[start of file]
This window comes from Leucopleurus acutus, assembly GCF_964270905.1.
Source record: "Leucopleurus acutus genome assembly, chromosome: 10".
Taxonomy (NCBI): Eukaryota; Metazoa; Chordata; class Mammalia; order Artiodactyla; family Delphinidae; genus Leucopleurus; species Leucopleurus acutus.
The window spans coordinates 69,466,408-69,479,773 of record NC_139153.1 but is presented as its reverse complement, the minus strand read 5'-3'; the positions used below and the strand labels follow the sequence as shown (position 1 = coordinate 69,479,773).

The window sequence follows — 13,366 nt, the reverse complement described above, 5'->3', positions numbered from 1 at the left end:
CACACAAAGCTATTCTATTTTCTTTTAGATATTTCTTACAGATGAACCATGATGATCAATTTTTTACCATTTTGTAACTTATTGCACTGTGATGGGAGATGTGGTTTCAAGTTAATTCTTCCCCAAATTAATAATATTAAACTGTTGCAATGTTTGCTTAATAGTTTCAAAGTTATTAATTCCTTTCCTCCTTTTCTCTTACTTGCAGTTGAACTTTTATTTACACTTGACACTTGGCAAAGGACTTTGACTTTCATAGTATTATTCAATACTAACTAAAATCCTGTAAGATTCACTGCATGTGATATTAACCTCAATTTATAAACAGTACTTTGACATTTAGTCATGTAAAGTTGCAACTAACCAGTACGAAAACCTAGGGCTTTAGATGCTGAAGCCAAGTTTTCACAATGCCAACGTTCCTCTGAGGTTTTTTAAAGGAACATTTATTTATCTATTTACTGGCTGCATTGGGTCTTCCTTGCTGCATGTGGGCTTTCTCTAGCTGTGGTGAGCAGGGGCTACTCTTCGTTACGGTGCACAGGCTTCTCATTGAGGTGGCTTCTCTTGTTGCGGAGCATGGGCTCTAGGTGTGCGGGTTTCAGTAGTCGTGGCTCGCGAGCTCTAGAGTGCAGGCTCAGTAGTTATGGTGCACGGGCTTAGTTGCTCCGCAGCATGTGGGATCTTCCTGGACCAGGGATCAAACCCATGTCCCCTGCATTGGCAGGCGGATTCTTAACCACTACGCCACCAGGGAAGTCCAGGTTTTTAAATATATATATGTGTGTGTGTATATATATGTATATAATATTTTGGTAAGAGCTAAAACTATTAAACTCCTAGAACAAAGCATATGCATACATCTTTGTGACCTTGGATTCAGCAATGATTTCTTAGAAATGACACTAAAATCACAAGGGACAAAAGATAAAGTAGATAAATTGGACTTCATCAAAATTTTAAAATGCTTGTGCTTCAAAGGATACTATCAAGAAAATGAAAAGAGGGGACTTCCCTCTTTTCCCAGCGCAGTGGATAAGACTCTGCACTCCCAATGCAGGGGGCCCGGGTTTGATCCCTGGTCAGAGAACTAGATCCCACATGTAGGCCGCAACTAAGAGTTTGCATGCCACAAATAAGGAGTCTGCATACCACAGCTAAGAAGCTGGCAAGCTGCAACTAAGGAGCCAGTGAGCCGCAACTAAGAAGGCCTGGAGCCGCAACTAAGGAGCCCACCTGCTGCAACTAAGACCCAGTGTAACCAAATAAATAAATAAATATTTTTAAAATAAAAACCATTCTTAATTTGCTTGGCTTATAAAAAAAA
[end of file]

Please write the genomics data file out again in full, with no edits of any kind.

This window comes from Leucopleurus acutus, assembly GCF_964270905.1.
Source record: "Leucopleurus acutus genome assembly, chromosome: 10".
Taxonomy (NCBI): Eukaryota; Metazoa; Chordata; class Mammalia; order Artiodactyla; family Delphinidae; genus Leucopleurus; species Leucopleurus acutus.
The window spans coordinates 69,466,408-69,479,773 of record NC_139153.1 but is presented as its reverse complement, the minus strand read 5'-3'; the positions used below and the strand labels follow the sequence as shown (position 1 = coordinate 69,479,773).

The window sequence follows — 13,366 nt, the reverse complement described above, 5'->3', positions numbered from 1 at the left end:
CACACAAAGCTATTCTATTTTCTTTTAGATATTTCTTACAGATGAACCATGATGATCAATTTTTTACCATTTTGTAACTTATTGCACTGTGATGGGAGATGTGGTTTCAAGTTAATTCTTCCCCAAATTAATAATATTAAACTGTTGCAATGTTTGCTTAATAGTTTCAAAGTTATTAATTCCTTTCCTCCTTTTCTCTTACTTGCAGTTGAACTTTTATTTACACTTGACACTTGGCAAAGGACTTTGACTTTCATAGTATTATTCAATACTAACTAAAATCCTGTAAGATTCACTGCATGTGATATTAACCTCAATTTATAAACAGTACTTTGACATTTAGTCATGTAAAGTTGCAACTAACCAGTACGAAAACCTAGGGCTTTAGATGCTGAAGCCAAGTTTTCACAATGCCAACGTTCCTCTGAGGTTTTTTAAAGGAACATTTATTTATCTATTTACTGGCTGCATTGGGTCTTCCTTGCTGCATGTGGGCTTTCTCTAGCTGTGGTGAGCAGGGGCTACTCTTCGTTACGGTGCACAGGCTTCTCATTGAGGTGGCTTCTCTTGTTGCGGAGCATGGGCTCTAGGTGTGCGGGTTTCAGTAGTCGTGGCTCGCGAGCTCTAGAGTGCAGGCTCAGTAGTTATGGTGCACGGGCTTAGTTGCTCCGCAGCATGTGGGATCTTCCTGGACCAGGGATCAAACCCATGTCCCCTGCATTGGCAGGCGGATTCTTAACCACTACGCCACCAGGGAAGTCCAGGTTTTTAAATATATATATGTGTGTGTGTATATATATGTATATAATATTTTGGTAAGAGCTAAAACTATTAAACTCCTAGAACAAAGCATATGCATACATCTTTGTGACCTTGGATTCAGCAATGATTTCTTAGAAATGACACTAAAATCACAAGGGACAAAAGATAAAGTAGATAAATTGGACTTCATCAAAATTTTAAAATGCTTGTGCTTCAAAGGATACTATCAAGAAAATGAAAAGAGGGGACTTCCCTCTTTTCCCAGCGCAGTGGATAAGACTCTGCACTCCCAATGCAGGGGGCCCGGGTTTGATCCCTGGTCAGAGAACTAGATCCCACATGTAGGCCGCAACTAAGAGTTTGCATGCCACAAATAAGGAGTCTGCATACCACAGCTAAGAAGCTGGCAAGCTGCAACTAAGGAGCCAGTGAGCCGCAACTAAGAAGGCCTGGAGCCGCAACTAAGGAGCCCACCTGCTGCAACTAAGACCCAGTGTAACCAAATAAATAAATAAATATTTTTAAAATAAAAACCATTCTTAATTTGCTTGGCTTATAAAAAAAA